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CREDITOR'S BILL- Continued.
5. Where a forfeiture or penalties may ensue from the answers to a bill, the
defendant is not bound to answer. Ib. 298.
6. A creditor who first pursues the equities of a judgment debtor, by bill,
is entitled to be first satisfied. Loring o. Melendy, 355.
7. The equity of creditors upon partnership property, for debts duo them,
is only the equity of the partners in the property, and can only be
reached through the partners. Wilcox & Welsh 0. Kellogg and
8. Joint property will, in equity, be subjected to the payment of partner-
ship debts. Belknap v. Abbott & Cram, 411.
9. Notes given by one member of a firm to his partners, on its dissolution,
become their individual property, and, in possession of their assignees,
can not be subjected to pay the creditors of the firm. Ib.
1. The offense of bartering and selling counterfeit bank bills is distinct from
that of passing counterfeit bank bills as true and genuine. Vanvalken-
burg v. The State, 404.
2. An intent to kill may be an ingredient of the crime of manslaughter;
but, under our statute, it is not a necessary ingredient. Montgomery
o. The State, 424.
3. A person having possession in this state of property which he had stolen
in another, may be convicted here of larceny. Hamilton o. The
1. Where passengers injured by the upsetting of a coach have recovered
against the proprietors, the damages assessed in such action can not be
recovered by the coach proprietor from the road company for failing
to keep the road in repair, which, in some degree, occasioned the
accident. Talmadge v. The Zanesville and Maysville Road Com-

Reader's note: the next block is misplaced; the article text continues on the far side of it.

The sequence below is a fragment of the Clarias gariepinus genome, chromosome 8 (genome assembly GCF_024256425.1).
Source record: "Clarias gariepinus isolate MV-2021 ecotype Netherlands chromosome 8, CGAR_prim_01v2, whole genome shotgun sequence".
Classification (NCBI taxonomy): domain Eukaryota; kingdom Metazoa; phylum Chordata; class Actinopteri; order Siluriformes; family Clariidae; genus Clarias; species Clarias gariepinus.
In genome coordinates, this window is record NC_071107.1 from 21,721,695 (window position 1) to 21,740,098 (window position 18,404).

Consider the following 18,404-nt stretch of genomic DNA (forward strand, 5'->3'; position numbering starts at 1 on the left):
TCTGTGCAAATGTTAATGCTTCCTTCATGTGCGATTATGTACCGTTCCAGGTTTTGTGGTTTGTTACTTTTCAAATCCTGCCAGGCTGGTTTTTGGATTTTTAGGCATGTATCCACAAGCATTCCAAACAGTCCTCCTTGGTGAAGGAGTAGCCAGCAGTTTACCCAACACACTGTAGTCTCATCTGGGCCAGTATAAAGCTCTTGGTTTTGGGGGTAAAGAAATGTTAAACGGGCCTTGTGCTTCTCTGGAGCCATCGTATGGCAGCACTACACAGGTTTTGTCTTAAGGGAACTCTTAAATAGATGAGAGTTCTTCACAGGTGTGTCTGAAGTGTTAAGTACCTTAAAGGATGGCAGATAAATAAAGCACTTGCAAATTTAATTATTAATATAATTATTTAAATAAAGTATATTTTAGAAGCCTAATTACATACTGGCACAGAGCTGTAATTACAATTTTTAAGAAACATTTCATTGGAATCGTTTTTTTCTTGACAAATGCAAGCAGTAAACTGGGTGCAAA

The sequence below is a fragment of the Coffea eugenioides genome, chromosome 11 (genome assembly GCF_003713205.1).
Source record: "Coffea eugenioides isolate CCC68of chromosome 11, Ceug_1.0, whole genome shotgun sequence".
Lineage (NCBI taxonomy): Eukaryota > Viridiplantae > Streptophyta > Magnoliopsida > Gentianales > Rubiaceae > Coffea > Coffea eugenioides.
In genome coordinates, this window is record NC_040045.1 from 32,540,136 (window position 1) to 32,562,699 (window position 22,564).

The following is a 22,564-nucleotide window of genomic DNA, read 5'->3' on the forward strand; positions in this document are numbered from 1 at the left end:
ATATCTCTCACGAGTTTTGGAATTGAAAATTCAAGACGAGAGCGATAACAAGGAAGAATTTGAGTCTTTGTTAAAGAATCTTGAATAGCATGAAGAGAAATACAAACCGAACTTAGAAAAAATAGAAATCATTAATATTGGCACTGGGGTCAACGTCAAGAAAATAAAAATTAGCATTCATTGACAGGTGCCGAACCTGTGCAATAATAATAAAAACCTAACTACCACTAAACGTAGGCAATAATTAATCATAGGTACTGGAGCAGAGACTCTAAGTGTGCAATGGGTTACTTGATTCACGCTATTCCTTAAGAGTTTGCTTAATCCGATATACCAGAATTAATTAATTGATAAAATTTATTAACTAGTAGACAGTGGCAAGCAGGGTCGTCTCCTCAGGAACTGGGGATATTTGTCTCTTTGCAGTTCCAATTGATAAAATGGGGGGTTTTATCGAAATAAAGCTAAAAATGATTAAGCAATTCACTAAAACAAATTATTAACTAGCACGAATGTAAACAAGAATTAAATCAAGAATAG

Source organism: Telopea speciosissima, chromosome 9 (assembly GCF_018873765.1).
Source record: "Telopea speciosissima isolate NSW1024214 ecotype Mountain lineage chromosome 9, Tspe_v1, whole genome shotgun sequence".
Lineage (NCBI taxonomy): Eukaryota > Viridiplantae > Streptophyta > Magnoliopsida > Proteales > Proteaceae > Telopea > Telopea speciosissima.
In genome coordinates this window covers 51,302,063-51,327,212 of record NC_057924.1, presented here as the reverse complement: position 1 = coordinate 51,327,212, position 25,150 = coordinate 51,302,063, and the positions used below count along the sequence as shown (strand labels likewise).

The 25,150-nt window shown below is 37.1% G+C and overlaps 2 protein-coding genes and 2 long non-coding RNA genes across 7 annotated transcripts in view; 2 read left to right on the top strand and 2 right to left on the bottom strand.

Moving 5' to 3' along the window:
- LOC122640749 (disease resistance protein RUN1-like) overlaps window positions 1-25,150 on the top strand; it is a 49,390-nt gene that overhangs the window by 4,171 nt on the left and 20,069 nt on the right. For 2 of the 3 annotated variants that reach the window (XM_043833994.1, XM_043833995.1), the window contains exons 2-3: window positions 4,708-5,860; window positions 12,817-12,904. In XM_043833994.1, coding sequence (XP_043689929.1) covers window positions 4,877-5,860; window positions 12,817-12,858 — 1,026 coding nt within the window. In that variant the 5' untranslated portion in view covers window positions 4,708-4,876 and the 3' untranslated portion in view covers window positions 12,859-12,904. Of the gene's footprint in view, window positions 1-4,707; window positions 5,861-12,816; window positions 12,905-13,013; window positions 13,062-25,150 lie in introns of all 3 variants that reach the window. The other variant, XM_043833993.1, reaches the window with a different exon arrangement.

2. But recovery may be had for the injury done to the coach. Ib.
3. In an action of assumpsit against a commission merchant, who has sold
the goods of his principal contrary to instructions, the value of the
goods at the time of the sale is the rule of damages. Woodward o.
Suydam & Blydenburg, 363.
4. In an action of trover by a landlord, against a constable, for seizing and
selling a growing crop on an execution against the tenant, the landlord's
proportional share of what was taken is the rule of damages. Case o.
Hart and Humphrey, 364.
6. Anticipated profits or speculations in real property can not be recovered
as damages for breach of a contract. Seely v. The State, 501.
6. Actual expenditures under the contract may be recovered. Ib.
7. Damages on protested bill. See PROTEST DAMAGES.
1. A sheriff's deed takes effect from the day of sale, so as to pass whatever
interest the judgment debtor had in the lands sold at the time of the
levy. Boyd's Lessee v. Longworth, 235.
2. The covenants in a deed which operate as estoppels are those running
with the land. Ib.
3. A deed of conveyance, made subsequent to a devise, does not revoke the
will, unless it makes an entire disposition of the estate; but to any
portion undisposed of by the deed, the will attaches, pro tanto, and
carries it to the devisee. Brush v. Brush, 287.
4. Where a deed calls for an object on the bank of a stream, thence south,
thence east, thence north, to the bank of the stream, and with the
course of the bank, to the place of beginning, the stream at low-water
mark is the boundary. Lamb v. Rickets, 311.
8. Where the owner of land is bounded by a stream, he owns to the center
of the stream, subject to the easement of navigation; but to calculate
the quantity in a survey, no reference is had to what lies between low-
water mark and the center of the stream. Ib.
6. A tax title is invalid when the land has been listed, forfeited, and sold as
“ one hundred and twenty acres in the Whitaker reserve," there being
twelve hundred and eighty acres in that reserve. Burchard v. Hubbard
et al. 316.
7. Where a person, without title, conveys by deed of warranty, and after-
ward receives title as trustee from the rightful owner, for the purpose
of transmitting it to a bona fide purchaser from the rightful owner, the
doctrine of estoppel does not defeat the trust estate. Ib. .
8. A wife may transmit her separate estate through the intervention of a
trustee to her husband. Lewis and others v. Baldwin and others, 352.
9. A conveyance to A and B, and their heirs, and to the survivor of them,
and to the heirs of such survivor, vests in the survivor an estate in